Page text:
Tolga Erim, MD
- Department of Gastroenterology
- Digestive Diseases Center
- Cleveland Clinic Florida
Gastroesophageal reflux disease, or GERD, occurs when the lower esophageal sphincter (LES) does not close properly and stomach contents leak back, or reflux, into the esophagus. The LES is a ring of muscle at the bottom of the esophagus that acts like a valve between the esophagus and stomach. When refluxed stomach acid touches the lining of the esophagus, it causes a burning sensation in the chest or throat called heartburn. The fluid may even be tasted in the back of the mouth, and this is called acid indigestion. Occasional heartburn is common but does not necessarily mean one has GERD. Heartburn that occurs more than twice a week may be considered GERD, and it can eventually lead to more serious health problems.
The main symptoms of GERD are persistent heartburn and acid regurgitation. Some people have GERD without heartburn. Instead, they experience pain in the chest, hoarseness in the morning, or trouble swallowing. You may feel like you have food stuck in your throat or like you are choking or feel that your throat is tight. GERD can also cause a dry cough and bad breath. No one knows why people get GERD. Some things that can contribute to GERD include alcohol use, smoking, being overweight, and being pregnant.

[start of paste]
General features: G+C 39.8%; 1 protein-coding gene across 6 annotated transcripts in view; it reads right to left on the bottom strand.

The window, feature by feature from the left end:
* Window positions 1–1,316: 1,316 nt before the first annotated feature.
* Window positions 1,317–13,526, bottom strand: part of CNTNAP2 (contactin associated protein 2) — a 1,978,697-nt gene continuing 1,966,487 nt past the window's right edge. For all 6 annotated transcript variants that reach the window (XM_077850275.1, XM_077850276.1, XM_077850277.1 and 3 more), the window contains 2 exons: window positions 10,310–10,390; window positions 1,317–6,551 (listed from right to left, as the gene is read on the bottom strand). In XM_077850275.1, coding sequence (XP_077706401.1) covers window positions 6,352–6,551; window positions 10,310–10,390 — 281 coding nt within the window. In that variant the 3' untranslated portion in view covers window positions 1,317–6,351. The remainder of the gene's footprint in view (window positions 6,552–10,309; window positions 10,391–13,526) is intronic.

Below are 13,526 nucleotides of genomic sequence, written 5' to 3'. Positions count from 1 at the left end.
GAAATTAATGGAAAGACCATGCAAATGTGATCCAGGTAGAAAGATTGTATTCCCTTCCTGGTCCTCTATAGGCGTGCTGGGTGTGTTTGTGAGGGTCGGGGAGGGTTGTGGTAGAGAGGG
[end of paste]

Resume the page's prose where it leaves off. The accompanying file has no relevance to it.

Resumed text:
The Department of Gastroenterology at Cleveland Clinic Florida diagnoses and treats patients with problems of the digestive system. Our physicians use innovative diagnostic tools and treatments such as endoscopic ultrasound with fine needle aspiration and Spyglass technology.
Tolga Erim, MD is an expert gastroenterologist who was appointed by Cleveland Clinic Florida in 2011. Dr. Erim started his medical career by attending New York College of Osteopathic Medicine. From there he attended Palmetto General Hospital in Hialeah, Florida where he completed a Traditional Osteopathic Internship. Dr. Erim came to Cleveland Clinic Florida to complete an Internal Medicine Residency and a Gastroenterology Fellowship. Then Dr. Erim attended Beth Israel Deaconess Medical Center for an Advanced Therapeutic Endoscopy Fellowship. Dr. Erim’s specialty areas include Barrett’s Esophagus, Bile Duct Disease, Pancreatic Cancer, and Gastroesophageal Reflux (GERD).
Please join our live web chat entiled “Gastroesophageal Reflux Disease (GERD)/Acid Reflux” where you can ask Dr. Erim questions about the topic.
This Health Chat will open on
Monday, November 19, 2012
to allow you to submit questions. We will try to answer as many questions as possible during the chat. Please create an account to attend the chat and submit your questions.